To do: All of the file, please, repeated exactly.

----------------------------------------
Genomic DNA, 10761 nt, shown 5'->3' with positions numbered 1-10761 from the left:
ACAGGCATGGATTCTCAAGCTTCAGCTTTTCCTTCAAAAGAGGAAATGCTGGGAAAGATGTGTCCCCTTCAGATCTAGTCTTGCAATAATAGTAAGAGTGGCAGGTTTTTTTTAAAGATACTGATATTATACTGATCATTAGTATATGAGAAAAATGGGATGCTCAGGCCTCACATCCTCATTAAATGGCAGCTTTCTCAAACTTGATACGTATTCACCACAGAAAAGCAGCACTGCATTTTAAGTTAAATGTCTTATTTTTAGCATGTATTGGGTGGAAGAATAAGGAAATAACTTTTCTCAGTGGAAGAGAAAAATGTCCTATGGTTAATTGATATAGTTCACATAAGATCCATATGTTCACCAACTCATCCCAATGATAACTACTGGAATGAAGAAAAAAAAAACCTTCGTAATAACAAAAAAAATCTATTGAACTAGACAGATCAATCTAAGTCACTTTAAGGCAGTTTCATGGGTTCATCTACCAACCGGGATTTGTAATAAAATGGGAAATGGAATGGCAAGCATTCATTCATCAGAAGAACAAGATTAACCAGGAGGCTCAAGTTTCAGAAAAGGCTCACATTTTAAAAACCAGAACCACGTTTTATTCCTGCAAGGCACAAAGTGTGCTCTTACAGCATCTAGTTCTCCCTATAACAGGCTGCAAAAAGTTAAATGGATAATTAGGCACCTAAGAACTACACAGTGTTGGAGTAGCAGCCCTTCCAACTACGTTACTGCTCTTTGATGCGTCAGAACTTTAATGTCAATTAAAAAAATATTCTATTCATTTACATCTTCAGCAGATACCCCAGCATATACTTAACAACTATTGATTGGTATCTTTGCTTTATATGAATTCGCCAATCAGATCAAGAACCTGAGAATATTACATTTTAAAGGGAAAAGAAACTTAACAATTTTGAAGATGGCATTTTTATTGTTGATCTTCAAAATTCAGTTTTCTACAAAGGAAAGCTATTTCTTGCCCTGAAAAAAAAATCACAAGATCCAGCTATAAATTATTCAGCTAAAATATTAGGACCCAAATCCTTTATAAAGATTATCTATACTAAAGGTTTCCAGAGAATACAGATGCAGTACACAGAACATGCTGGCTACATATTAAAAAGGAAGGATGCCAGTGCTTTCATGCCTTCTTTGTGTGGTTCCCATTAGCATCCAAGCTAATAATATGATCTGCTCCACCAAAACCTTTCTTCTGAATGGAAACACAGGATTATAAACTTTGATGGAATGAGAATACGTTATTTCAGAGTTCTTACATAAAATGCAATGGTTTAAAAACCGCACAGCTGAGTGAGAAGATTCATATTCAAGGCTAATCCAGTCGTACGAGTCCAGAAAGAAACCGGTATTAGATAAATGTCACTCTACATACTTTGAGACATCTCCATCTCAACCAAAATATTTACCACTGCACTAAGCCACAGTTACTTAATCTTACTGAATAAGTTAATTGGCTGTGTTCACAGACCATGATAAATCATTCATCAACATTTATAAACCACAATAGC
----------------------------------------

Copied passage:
Genomic DNA, 10761 nt, shown 5'->3' with positions numbered 1-10761 from the left:
ACAGGCATGGATTCTCAAGCTTCAGCTTTTCCTTCAAAAGAGGAAATGCTGGGAAAGATGTGTCCCCTTCAGATCTAGTCTTGCAATAATAGTAAGAGTGGCAGGTTTTTTTTAAAGATACTGATATTATACTGATCATTAGTATATGAGAAAAATGGGATGCTCAGGCCTCACATCCTCATTAAATGGCAGCTTTCTCAAACTTGATACGTATTCACCACAGAAAAGCAGCACTGCATTTTAAGTTAAATGTCTTATTTTTAGCATGTATTGGGTGGAAGAATAAGGAAATAACTTTTCTCAGTGGAAGAGAAAAATGTCCTATGGTTAATTGATATAGTTCACATAAGATCCATATGTTCACCAACTCATCCCAATGATAACTACTGGAATGAAGAAAAAAAAAACCTTCGTAATAACAAAAAAAATCTATTGAACTAGACAGATCAATCTAAGTCACTTTAAGGCAGTTTCATGGGTTCATCTACCAACCGGGATTTGTAATAAAATGGGAAATGGAATGGCAAGCATTCATTCATCAGAAGAACAAGATTAACCAGGAGGCTCAAGTTTCAGAAAAGGCTCACATTTTAAAAACCAGAACCACGTTTTATTCCTGCAAGGCACAAAGTGTGCTCTTACAGCATCTAGTTCTCCCTATAACAGGCTGCAAAAAGTTAAATGGATAATTAGGCACCTAAGAACTACACAGTGTTGGAGTAGCAGCCCTTCCAACTACGTTACTGCTCTTTGATGCGTCAGAACTTTAATGTCAATTAAAAAAATATTCTATTCATTTACATCTTCAGCAGATACCCCAGCATATACTTAACAACTATTGATTGGTATCTTTGCTTTATATGAATTCGCCAATCAGATCAAGAACCTGAGAATATTACATTTTAAAGGGAAAAGAAACTTAACAATTTTGAAGATGGCATTTTTATTGTTGATCTTCAAAATTCAGTTTTCTACAAAGGAAAGCTATTTCTTGCCCTGAAAAAAAAATCACAAGATCCAGCTATAAATTATTCAGCTAAAATATTAGGACCCAAATCCTTTATAAAGATTATCTATACTAAAGGTTTCCAGAGAATACAGATGCAGTACACAGAACATGCTGGCTACATATTAAAAAGGAAGGATGCCAGTGCTTTCATGCCTTCTTTGTGTGGTTCCCATTAGCATCCAAGCTAATAATATGATCTGCTCCACCAAAACCTTTCTTCTGAATGGAAACACAGGATTATAAACTTTGATGGAATGAGAATACGTTATTTCAGAGTTCTTACATAAAATGCAATGGTTTAAAAACCGCACAGCTGAGTGAGAAGATTCATATTCAAGGCTAATCCAGTCGTACGAGTCCAGAAAGAAACCGGTATTAGATAAATGTCACTCTACATACTTTGAGACATCTCCATCTCAACCAAAATATTTACCACTGCACTAAGCCACAGTTACTTAATCTTACTGAATAAGTTAATTGGCTGTGTTCACAGACCATGATAAATCATTCATCAACATTTATAAACCACAATAGC